I can't imagine how hard it is to start dealing with this stuff. Regarding your "if your friends told you to jump off a bridge" statement - did you hear about that kid who jumped off the Golden Gate after his friends dared him? He survived. But all I could imagine was how SICK his parents felt that he actually jumped at the urging of his friends. Crazy.

Mari said...

My oldest is 9 and we went through a similar situation this year. My sweet, kind boy made a wrong choice. It was so hard to deal with but I hope that in the end he learned his lesson. Thanks for sharing - I got a bit teary recalling how awful it feels for everyone - even the parents.

Denise said...

Forgive him, forgive yourself and move on. Bigger problems will be coming and this will be a valuable reference point for later discussions. Remember good kids make bad decisions. This comment from your friend the school counselor.

Jennifer said...

Yes it was a horrible, rotten thing, but also? What a valuable lesson to learn at such a young age. Because as they get older the stakes only get higher. And now he knows. That isn't a bad thing.

Kristen said...

I think bigger kids have bigger problems. It doesn't get "easier" it just changes. Hang in there. We are ALL in the smae boat

bethlowe said...

As the mother of two boys, 21 and 13, I can say that "forgive him, forgive yourself and move on" is great advice. My boys have good hearts, are good students and make me very proud everyday but they also make mistakes. I learned a long time ago to never say "my child would never....". If his heart broke, it means you're doing something right because he cares!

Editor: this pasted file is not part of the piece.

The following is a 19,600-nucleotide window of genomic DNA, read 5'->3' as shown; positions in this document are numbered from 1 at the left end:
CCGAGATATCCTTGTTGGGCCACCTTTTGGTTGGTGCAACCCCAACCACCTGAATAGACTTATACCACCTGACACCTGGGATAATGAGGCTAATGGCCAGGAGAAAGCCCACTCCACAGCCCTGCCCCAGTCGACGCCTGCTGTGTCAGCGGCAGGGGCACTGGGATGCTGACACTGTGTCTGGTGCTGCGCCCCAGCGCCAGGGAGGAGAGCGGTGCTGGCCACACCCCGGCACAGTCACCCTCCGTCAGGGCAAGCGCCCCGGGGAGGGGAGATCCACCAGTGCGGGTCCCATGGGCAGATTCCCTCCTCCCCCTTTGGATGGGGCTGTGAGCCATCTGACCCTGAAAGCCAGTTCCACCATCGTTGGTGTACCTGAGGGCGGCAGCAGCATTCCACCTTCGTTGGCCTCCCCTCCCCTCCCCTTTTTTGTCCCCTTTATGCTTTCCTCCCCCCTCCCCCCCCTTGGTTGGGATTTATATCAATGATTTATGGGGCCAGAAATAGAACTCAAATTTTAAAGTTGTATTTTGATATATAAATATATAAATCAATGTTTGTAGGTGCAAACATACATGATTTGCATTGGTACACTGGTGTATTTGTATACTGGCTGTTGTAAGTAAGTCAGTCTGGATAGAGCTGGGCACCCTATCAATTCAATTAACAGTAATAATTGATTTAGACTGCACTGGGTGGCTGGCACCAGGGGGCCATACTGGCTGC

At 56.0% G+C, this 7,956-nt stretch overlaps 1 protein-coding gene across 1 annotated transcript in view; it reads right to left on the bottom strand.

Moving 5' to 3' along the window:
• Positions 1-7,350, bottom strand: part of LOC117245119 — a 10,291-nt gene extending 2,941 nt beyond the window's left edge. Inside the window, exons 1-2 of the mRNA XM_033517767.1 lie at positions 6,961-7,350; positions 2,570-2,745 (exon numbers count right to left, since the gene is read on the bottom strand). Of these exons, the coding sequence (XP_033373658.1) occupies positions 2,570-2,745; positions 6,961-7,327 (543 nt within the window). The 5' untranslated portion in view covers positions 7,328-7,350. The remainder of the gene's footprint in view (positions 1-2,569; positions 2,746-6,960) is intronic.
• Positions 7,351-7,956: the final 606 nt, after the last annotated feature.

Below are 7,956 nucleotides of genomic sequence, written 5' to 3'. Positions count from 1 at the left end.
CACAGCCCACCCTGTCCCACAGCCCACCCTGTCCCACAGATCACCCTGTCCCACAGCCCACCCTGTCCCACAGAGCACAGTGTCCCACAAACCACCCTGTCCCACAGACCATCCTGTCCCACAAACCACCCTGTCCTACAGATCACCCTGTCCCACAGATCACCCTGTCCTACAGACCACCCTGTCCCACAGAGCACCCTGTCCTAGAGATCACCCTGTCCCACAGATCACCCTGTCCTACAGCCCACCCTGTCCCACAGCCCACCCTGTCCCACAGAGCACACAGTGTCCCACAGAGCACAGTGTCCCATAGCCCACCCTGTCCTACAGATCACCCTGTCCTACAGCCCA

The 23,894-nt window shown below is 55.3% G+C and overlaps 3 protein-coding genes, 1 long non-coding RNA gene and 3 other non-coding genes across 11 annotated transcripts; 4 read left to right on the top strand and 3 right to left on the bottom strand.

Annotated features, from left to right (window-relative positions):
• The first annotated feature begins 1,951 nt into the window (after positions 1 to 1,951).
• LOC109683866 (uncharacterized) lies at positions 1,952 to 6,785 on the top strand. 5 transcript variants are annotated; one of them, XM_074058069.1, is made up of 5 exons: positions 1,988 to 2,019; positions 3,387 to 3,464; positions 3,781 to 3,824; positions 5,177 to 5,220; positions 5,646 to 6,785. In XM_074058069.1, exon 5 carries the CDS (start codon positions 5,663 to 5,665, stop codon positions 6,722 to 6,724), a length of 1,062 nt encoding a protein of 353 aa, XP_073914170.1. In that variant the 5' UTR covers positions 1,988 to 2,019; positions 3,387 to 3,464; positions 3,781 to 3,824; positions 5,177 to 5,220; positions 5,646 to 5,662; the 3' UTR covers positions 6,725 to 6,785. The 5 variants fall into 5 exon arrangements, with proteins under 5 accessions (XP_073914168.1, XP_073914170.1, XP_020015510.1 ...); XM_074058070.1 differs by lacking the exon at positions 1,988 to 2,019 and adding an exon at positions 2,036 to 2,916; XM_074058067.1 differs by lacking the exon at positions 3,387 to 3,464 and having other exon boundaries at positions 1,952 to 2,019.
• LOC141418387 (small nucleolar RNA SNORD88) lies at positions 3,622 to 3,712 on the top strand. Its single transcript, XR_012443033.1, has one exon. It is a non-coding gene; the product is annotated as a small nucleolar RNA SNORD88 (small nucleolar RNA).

workout mommy said...

:( this just makes me heart break for you and eldest. I'm so impressed with the way they are "fixing" the situation....such a valuable life lesson vs. just you and the other parent giving $$ to the other family for a new glove.

Parenting is MUCH harder than I realized and it's so much more the emotional toll than the physical one.

hang in there and know you are NOT alone!!!!

Michelle said...

I am so glad I have your blog to read. Each and every one of your posts I can either relate to, or they touch me in some way. This one totally made me teary. Parenting is hard. And so is growing up. We lived through all the growing up once already, and now we have to live through all the pain again....through our children.

You are such an amazing parent. You really are.

Kjmom said...
This comment has been removed by the author.
Rebecca said...

Thanks for posting this's important to see the realistic side of parenting and know it's a job that is never done. What people tell me is that it gets less physical and more mental.

You did the right thing...good job, Mama!

Kelly said...

Your post really hit home with me today. Last week my 6 year old was involved in an incident at school, which also 'broke off a peice of my heart'. It's scary to be a parent! Hats off to you & your husband for your response - it will be a lesson that eldest will never forget.

Adrienne said...

Mine are 24 and 21 and have emerged whole on the other side of many such life lessons. That his heart broke, and he is safe enough in your home to let it break, is such a blessing. For me, that was they key. Keeping home 'safe' enough so the hard, ugly, confusing, failure parts of growing up could be lived with family and surrounded by love and an 'in spite of' kind of acceptance was my goal. To this day I remember that first heart break...there's nothing else the feels quite like it. Sounds to me like you've found that illusive balance here between allowing him to feel and talk and learn for himself...and making your point. My greatest journey ~ with the richest blessings, has been this parenting journey...I wish for you the same!

@SierraSez said...

Good job Mom (and Dad) - consequences are the best lessons we can teach our kids because they will take the wrong path some times and all we can do is work to put them back on track.